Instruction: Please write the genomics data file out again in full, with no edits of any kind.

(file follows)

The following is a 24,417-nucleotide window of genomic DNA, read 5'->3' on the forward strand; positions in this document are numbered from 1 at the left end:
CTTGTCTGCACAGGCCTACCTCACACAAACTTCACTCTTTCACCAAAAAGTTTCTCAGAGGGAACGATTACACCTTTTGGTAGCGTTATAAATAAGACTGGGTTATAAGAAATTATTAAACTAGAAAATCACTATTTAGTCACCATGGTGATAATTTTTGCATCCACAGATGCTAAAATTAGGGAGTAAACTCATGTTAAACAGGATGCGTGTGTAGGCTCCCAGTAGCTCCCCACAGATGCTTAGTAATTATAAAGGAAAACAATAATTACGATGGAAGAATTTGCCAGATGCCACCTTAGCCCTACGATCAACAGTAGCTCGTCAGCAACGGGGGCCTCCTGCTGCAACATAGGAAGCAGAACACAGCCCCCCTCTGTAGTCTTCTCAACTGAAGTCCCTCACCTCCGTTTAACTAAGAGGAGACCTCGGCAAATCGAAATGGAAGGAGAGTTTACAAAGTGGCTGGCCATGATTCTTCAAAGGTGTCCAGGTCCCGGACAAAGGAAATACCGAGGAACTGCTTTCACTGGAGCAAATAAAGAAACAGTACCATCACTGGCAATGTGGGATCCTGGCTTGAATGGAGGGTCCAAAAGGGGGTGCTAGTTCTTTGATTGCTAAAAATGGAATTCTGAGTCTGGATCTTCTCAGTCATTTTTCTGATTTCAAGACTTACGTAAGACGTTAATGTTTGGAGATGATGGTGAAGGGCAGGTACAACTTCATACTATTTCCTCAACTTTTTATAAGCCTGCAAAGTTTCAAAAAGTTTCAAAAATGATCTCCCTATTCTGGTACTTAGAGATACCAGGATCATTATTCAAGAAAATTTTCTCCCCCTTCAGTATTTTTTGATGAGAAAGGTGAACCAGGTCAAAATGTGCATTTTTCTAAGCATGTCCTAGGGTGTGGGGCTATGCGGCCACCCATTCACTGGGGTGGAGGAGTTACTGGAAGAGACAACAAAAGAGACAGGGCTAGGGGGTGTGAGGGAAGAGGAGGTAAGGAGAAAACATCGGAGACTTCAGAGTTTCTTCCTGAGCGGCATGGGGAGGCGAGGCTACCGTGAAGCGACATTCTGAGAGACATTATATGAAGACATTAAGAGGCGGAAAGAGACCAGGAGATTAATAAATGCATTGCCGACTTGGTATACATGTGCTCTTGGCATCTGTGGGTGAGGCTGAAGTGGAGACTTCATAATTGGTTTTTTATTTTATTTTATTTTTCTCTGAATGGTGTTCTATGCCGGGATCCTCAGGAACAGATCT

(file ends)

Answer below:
The following is a 24,417-nucleotide window of genomic DNA, read 5'->3' on the forward strand; positions in this document are numbered from 1 at the left end:
CTTGTCTGCACAGGCCTACCTCACACAAACTTCACTCTTTCACCAAAAAGTTTCTCAGAGGGAACGATTACACCTTTTGGTAGCGTTATAAATAAGACTGGGTTATAAGAAATTATTAAACTAGAAAATCACTATTTAGTCACCATGGTGATAATTTTTGCATCCACAGATGCTAAAATTAGGGAGTAAACTCATGTTAAACAGGATGCGTGTGTAGGCTCCCAGTAGCTCCCCACAGATGCTTAGTAATTATAAAGGAAAACAATAATTACGATGGAAGAATTTGCCAGATGCCACCTTAGCCCTACGATCAACAGTAGCTCGTCAGCAACGGGGGCCTCCTGCTGCAACATAGGAAGCAGAACACAGCCCCCCTCTGTAGTCTTCTCAACTGAAGTCCCTCACCTCCGTTTAACTAAGAGGAGACCTCGGCAAATCGAAATGGAAGGAGAGTTTACAAAGTGGCTGGCCATGATTCTTCAAAGGTGTCCAGGTCCCGGACAAAGGAAATACCGAGGAACTGCTTTCACTGGAGCAAATAAAGAAACAGTACCATCACTGGCAATGTGGGATCCTGGCTTGAATGGAGGGTCCAAAAGGGGGTGCTAGTTCTTTGATTGCTAAAAATGGAATTCTGAGTCTGGATCTTCTCAGTCATTTTTCTGATTTCAAGACTTACGTAAGACGTTAATGTTTGGAGATGATGGTGAAGGGCAGGTACAACTTCATACTATTTCCTCAACTTTTTATAAGCCTGCAAAGTTTCAAAAAGTTTCAAAAATGATCTCCCTATTCTGGTACTTAGAGATACCAGGATCATTATTCAAGAAAATTTTCTCCCCCTTCAGTATTTTTTGATGAGAAAGGTGAACCAGGTCAAAATGTGCATTTTTCTAAGCATGTCCTAGGGTGTGGGGCTATGCGGCCACCCATTCACTGGGGTGGAGGAGTTACTGGAAGAGACAACAAAAGAGACAGGGCTAGGGGGTGTGAGGGAAGAGGAGGTAAGGAGAAAACATCGGAGACTTCAGAGTTTCTTCCTGAGCGGCATGGGGAGGCGAGGCTACCGTGAAGCGACATTCTGAGAGACATTATATGAAGACATTAAGAGGCGGAAAGAGACCAGGAGATTAATAAATGCATTGCCGACTTGGTATACATGTGCTCTTGGCATCTGTGGGTGAGGCTGAAGTGGAGACTTCATAATTGGTTTTTTATTTTATTTTATTTTTCTCTGAATGGTGTTCTATGCCGGGATCCTCAGGAACAGATCT